CBC Will Gather to Discuss Whip Race
The Congressional Black Caucus will hold an emergency meeting Monday evening to discuss the Democratic leadership race between Majority Leader Steny Hoyer and Majority Whip James Clyburn, according to sources familiar with the CBC.
Clyburn and the Maryland Democrat are locked in a battle over who will become Minority Whip, the No. 2 job in the Democratic Caucus in the next Congress.
Clyburn, the only CBC member in leadership, regularly attends the group’s meetings, but it is unclear whether the South Carolina Democrat will be present Monday. His office did not immediately return requests for comment.
Some CBC members fear Clyburn may get squeezed out of the leadership ranks. Hoyer is far ahead in public endorsements, but Clyburn presumably tightened the race Tuesday after CBC Chairwoman Barbara Lee released a statement saying the group had endorsed him for the No. 2 post.
“He has been an extremely effective consensus-building member of the Democratic Leadership who has brought together all corners of our caucus behind a unified agenda,” the California Democrat wrote. “With our country at a crossroads, it is vitally important that we have a leadership team in place that recognizes and reflects the strength and diversity of both the Democratic Caucus and our great nation. As we transition into the minority, it is even more important that Congressman Clyburn continue his role as whip.”
Several sources said the endorsement came from Lee and was not indicative that the entire caucus would vote for Clyburn. A CBC spokesman did not immediately respond to a request for comment.
Lee was an early Clyburn supporter, as was CBC Vice Chairman Emanuel Cleaver (D-Mo.).
Rep. Sanford Bishop (D-Ga.), another CBC member, has been making calls to moderates on Clyburn’s behalf and has been arguing that Hoyer should run against Speaker Nancy Pelosi (D-Calif.) for Minority Leader instead, according to aides to moderate lawmakers.
A Democratic strategist with ties to the CBC said Wednesday that the group’s members “absolutely” were angry at Pelosi for staying on in the leadership, saying those members blamed her decision for sparking the Hoyer-Clyburn showdown. The strategist said some CBC members would probably support Hoyer, even though the group formally endorsed Clyburn on Tuesday.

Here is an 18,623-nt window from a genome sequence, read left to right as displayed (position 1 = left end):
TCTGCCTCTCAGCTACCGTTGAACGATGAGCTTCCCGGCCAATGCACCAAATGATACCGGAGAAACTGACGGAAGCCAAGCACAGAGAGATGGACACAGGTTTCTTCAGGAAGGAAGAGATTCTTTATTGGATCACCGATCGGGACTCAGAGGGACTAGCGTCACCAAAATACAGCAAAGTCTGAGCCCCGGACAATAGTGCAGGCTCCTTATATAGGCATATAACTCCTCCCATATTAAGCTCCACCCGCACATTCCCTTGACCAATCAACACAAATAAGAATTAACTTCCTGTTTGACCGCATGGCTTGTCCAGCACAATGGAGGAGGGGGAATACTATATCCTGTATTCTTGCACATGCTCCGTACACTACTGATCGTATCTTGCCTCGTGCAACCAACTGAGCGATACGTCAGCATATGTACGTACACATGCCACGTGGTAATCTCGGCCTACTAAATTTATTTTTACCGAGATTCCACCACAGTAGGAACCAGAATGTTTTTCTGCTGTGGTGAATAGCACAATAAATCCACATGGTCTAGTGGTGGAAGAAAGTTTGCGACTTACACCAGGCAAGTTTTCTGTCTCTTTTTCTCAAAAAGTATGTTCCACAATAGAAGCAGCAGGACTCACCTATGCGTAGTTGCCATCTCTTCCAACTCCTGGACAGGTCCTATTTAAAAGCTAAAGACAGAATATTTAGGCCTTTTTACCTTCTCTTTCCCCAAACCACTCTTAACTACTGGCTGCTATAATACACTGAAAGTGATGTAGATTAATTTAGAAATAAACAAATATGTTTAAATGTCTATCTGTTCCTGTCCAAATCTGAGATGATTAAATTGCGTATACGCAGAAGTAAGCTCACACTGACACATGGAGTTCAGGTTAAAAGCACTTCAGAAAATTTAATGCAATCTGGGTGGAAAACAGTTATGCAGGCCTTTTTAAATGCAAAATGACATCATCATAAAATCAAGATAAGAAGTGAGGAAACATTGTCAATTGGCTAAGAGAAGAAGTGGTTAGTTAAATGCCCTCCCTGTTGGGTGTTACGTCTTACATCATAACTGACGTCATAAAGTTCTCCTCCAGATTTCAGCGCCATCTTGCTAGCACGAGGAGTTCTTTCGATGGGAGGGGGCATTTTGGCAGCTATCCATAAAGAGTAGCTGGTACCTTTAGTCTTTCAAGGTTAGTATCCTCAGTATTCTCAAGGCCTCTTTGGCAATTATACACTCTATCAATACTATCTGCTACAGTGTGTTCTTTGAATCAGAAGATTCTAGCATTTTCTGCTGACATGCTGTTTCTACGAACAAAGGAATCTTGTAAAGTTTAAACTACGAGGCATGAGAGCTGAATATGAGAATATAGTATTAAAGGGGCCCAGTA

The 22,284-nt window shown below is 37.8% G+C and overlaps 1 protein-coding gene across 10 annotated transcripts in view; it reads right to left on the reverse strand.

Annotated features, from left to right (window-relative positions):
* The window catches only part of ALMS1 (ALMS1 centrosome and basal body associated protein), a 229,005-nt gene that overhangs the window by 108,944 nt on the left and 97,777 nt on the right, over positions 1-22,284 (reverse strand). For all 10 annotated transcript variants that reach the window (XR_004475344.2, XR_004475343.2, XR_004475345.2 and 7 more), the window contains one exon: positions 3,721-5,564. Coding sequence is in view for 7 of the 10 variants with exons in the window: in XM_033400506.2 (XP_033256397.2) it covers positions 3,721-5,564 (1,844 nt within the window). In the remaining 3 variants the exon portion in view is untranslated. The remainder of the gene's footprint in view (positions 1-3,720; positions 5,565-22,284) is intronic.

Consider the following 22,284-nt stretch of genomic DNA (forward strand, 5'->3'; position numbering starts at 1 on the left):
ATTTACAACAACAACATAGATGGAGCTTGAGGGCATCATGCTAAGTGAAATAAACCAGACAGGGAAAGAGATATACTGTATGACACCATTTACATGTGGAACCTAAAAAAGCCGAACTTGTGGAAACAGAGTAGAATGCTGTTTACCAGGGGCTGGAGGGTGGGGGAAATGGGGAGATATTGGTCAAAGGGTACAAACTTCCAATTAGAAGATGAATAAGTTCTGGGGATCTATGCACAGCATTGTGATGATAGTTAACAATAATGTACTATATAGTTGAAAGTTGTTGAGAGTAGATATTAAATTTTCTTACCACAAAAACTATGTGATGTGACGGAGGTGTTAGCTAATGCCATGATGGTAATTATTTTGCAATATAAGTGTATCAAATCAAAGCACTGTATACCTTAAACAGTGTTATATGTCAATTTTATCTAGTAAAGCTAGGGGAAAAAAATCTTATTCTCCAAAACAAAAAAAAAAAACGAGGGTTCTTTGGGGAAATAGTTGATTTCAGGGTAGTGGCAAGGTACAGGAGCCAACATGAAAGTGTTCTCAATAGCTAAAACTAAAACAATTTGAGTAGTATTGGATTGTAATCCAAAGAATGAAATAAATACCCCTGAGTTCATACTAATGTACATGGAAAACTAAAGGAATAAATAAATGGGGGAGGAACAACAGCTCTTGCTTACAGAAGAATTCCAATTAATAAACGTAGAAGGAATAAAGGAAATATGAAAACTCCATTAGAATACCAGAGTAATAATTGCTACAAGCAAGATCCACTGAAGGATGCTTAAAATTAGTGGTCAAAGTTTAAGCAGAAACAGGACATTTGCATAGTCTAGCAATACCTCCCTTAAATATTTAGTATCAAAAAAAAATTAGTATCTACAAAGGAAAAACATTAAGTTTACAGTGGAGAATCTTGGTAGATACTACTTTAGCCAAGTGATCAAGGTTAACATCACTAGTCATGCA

“The CBC is not a monolithic group,” the strategist said, noting that CBC members “have personal relationships with different people.”
The strategist also said some CBC members were worried about the precedent that would be set if Clyburn ousted Hoyer, and that CBC members in particular should be concerned about upending the seniority-based system that traditionally governs Democratic leadership decisions. CBC members rely heavily upon the seniority system to advance through the Democratic ranks.
The strategist said CBC members want to develop a game plan for making sure that junior African-American lawmakers — such as Marcia Fudge (D-Ohio), Yvette Clarke (D-N.Y.) and Cleaver — are well-positioned to lay claim to spots on exclusive committees that are being vacated by departing Members. For example, spots on the Ways and Means Committee will be available because Reps. Artur Davis (D-Ala.) and Kendrick Meek (D-Fla.) sought other offices this cycle and will not be returning to the House.
“Since a lot of people lost and there are a lot of openings … that’s the conversation they want to have, so they are prepared for that next step as far as who goes to committees,” the strategist said.